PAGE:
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Ballester i Boix, Manuel

Barcelona 1919 - Barcelona 2005. Chemist.

One of the most famous Catalan and Spanish scientists. He devoted his life to research in organic chemistry. His main contribution to science was the development of perchloro-organic chemistry, which he began in 1954 with the discovery of a potent chlorination agent. In 1964 he discovered the Inert Free Radicals, a class of trivalent carbon species of exceptional stability, which opened the door to a new era in organic chemistry. In 1982 he was awarded the Prince of Asturias Award, and he was nominated for the Nobel Prize in Chemistry eleven times.

He studied at the Institut-Escola of Barcelona, graduated in Chemistry from the University of Barcelona in 1944, and four years later he obtained his PhD. in Sciences from the University of Madrid. He carried out research at the Spanish National Research Council (CSIC), of which he was a member since 1944. Between 1949 and 1951 he furthered his scientific knowledge at Harvard University (Cambridge, USA) where he was appointed Research Fellow.

Manuel Ballester Boix was a full time researcher: at the CSIC in Barcelona and at the same time at the US Office of Aerospace Research and Development. Between 1961 and 1962 he went back to the US with his family. They lived in Dayton (Ohio), where he was a Visiting Professor at the Aerospace Research Laboratories. In 1964 he discovered the Inert Free Radicals, substances of great chemical passivity and an extraordinary thermal stability, which have allowed and in-depth study of the nature and behavior of the free radicals. These substances are made up by fleeting and aggressive molecules, and are of great importance in Chemistry, Biochemistry and Medicine. Numerous world-renowned scientific articles and several Spanish and foreign awards reflect the extent of his scientific work.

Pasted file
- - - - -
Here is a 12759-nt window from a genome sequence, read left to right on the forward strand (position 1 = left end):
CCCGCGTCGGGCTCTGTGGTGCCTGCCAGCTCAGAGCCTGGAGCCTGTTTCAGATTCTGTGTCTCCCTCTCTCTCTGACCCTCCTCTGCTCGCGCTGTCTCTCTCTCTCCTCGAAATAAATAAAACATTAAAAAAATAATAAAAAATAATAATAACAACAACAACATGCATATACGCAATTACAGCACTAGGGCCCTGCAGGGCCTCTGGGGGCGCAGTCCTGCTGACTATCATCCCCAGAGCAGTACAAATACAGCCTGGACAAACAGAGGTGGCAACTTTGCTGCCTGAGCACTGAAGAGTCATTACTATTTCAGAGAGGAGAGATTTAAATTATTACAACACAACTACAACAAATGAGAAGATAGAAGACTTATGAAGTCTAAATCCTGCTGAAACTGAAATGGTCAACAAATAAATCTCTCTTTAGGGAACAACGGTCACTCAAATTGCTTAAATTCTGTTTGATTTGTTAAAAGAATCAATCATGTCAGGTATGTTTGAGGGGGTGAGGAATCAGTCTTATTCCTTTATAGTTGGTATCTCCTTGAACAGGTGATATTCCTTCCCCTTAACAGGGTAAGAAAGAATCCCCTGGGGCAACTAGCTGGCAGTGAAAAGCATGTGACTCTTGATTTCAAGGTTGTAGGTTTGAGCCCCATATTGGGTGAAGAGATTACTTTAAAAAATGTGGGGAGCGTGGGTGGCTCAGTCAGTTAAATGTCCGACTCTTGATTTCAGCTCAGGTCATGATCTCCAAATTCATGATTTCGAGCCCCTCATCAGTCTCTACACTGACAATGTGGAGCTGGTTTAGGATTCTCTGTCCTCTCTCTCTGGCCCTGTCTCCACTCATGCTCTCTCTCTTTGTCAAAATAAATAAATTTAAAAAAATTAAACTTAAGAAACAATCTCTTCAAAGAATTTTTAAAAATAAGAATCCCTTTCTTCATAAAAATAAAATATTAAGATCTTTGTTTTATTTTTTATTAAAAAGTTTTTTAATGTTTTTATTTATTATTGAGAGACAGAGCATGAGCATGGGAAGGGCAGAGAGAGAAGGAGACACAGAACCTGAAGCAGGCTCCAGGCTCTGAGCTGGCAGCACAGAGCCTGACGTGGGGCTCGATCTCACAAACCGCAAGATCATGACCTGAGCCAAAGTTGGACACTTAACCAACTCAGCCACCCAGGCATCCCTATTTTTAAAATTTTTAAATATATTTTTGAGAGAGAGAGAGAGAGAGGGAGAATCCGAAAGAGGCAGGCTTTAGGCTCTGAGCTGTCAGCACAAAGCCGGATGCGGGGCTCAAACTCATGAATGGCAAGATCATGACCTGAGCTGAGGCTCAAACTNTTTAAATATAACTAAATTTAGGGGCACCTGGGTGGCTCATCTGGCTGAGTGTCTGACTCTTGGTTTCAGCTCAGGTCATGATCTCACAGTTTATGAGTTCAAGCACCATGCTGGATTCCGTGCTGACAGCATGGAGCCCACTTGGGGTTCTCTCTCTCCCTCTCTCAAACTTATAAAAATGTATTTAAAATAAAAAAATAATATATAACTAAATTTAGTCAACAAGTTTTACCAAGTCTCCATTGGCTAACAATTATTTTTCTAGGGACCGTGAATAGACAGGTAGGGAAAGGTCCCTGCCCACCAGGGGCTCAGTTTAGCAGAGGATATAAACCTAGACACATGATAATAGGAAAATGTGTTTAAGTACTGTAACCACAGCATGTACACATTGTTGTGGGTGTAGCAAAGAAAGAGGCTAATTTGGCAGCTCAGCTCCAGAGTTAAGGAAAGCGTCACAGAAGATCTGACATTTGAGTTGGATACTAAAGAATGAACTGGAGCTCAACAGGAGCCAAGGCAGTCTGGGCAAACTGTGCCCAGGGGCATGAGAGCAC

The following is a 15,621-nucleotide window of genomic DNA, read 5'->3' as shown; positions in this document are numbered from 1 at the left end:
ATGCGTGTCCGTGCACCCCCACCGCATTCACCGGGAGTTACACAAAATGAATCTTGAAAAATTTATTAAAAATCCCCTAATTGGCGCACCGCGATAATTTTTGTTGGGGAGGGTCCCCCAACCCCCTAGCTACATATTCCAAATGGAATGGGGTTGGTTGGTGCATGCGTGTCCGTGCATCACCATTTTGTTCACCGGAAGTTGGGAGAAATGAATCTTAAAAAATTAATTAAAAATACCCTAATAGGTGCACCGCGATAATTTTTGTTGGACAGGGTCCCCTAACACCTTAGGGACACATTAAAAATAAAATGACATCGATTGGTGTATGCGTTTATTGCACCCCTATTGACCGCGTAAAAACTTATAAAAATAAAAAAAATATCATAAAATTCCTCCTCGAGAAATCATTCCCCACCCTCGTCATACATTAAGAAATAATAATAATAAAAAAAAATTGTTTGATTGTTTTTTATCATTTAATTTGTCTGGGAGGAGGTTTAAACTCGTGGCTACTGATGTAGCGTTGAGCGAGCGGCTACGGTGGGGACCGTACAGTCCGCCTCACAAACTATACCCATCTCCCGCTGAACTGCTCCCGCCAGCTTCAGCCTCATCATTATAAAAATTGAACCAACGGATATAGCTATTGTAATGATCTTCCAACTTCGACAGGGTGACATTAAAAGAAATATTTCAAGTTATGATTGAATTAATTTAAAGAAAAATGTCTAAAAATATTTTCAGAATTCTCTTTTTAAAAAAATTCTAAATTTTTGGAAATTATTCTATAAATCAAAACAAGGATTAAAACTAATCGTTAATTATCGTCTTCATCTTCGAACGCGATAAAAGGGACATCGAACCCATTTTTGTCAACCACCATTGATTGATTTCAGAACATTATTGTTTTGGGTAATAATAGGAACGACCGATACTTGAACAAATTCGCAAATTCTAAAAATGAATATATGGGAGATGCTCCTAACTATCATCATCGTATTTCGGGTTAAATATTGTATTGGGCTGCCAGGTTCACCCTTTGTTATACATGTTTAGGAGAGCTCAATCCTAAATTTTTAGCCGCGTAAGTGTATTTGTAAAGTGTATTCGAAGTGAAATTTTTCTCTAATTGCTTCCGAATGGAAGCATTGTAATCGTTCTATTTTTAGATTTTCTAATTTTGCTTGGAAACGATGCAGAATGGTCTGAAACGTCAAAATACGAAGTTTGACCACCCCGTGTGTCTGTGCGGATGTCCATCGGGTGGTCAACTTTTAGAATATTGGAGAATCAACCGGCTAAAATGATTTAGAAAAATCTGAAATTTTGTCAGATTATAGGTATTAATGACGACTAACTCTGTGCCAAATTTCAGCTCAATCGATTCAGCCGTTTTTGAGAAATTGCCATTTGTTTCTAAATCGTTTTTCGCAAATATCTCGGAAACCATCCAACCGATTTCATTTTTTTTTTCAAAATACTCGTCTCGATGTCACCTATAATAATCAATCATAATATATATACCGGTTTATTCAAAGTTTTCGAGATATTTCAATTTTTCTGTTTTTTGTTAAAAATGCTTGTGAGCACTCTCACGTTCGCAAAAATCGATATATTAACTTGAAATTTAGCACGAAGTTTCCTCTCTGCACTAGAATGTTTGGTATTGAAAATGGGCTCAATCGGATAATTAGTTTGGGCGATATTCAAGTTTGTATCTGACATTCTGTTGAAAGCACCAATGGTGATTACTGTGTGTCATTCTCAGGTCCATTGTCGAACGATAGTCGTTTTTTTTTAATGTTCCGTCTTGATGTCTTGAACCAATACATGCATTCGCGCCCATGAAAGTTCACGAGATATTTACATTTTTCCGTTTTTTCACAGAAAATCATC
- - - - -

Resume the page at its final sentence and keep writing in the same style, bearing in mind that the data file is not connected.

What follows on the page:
His activity as a research and an educator was unstoppable. He was a Research Professor at the Spanish National Research Council (1971-1985), Head of the Physical Organic Chemistry Section (1952-1971), Director of the Institute of Applied Organic Chemistry (1971-1985), and Research Director at the Spanish National Research Council, sponsored by the Office of Aerospace Research of the American government (1958-1973) and by the National Fund for Scientific and Technical Research (1972-1984).

He was also a member of the Spanish Committee of the International Union of Pure and applied Chemistry (1969), a member of the scientific committees of international symposiums on Organic Radicals held in Ann Arbor (Michigan, USA, 1966), Sirmione (Italy, 1974), Aix-en-Provence (France, 1978) and in Obermayerhofen (Sebersdof, Austria, 1992). He was president and vice president, respectively, of the Third and Fourth "International Symposium on Polihalogenated Compounds (Barcelona, 1973 and Birmingham, 1975), and president of the scientific committee of the Osborne Foundation for the Protection of Nature (1973-1979).

It did not take long for his work to be recognized. In 1969 he was chosen Academic Correspondent of the Royal Academy of Exact, Physical and Natural Sciences, in Madrid, and in 1980, Academic Numerary at the Royal Academy of Sciences and Arts of Barcelona. He gave lectures in universities, technical institutes and multinational firms in Spain, Germany, Saudi Arabia, Austria, Belgium, Brazil, Canada, the United States, France, Poland, the United Kingdom and Sweden. In 1982 he was awarded the Prince of Asturias Award for Scientific and Technical Research.

He died at the age of 82 in his home city, Barcelona.

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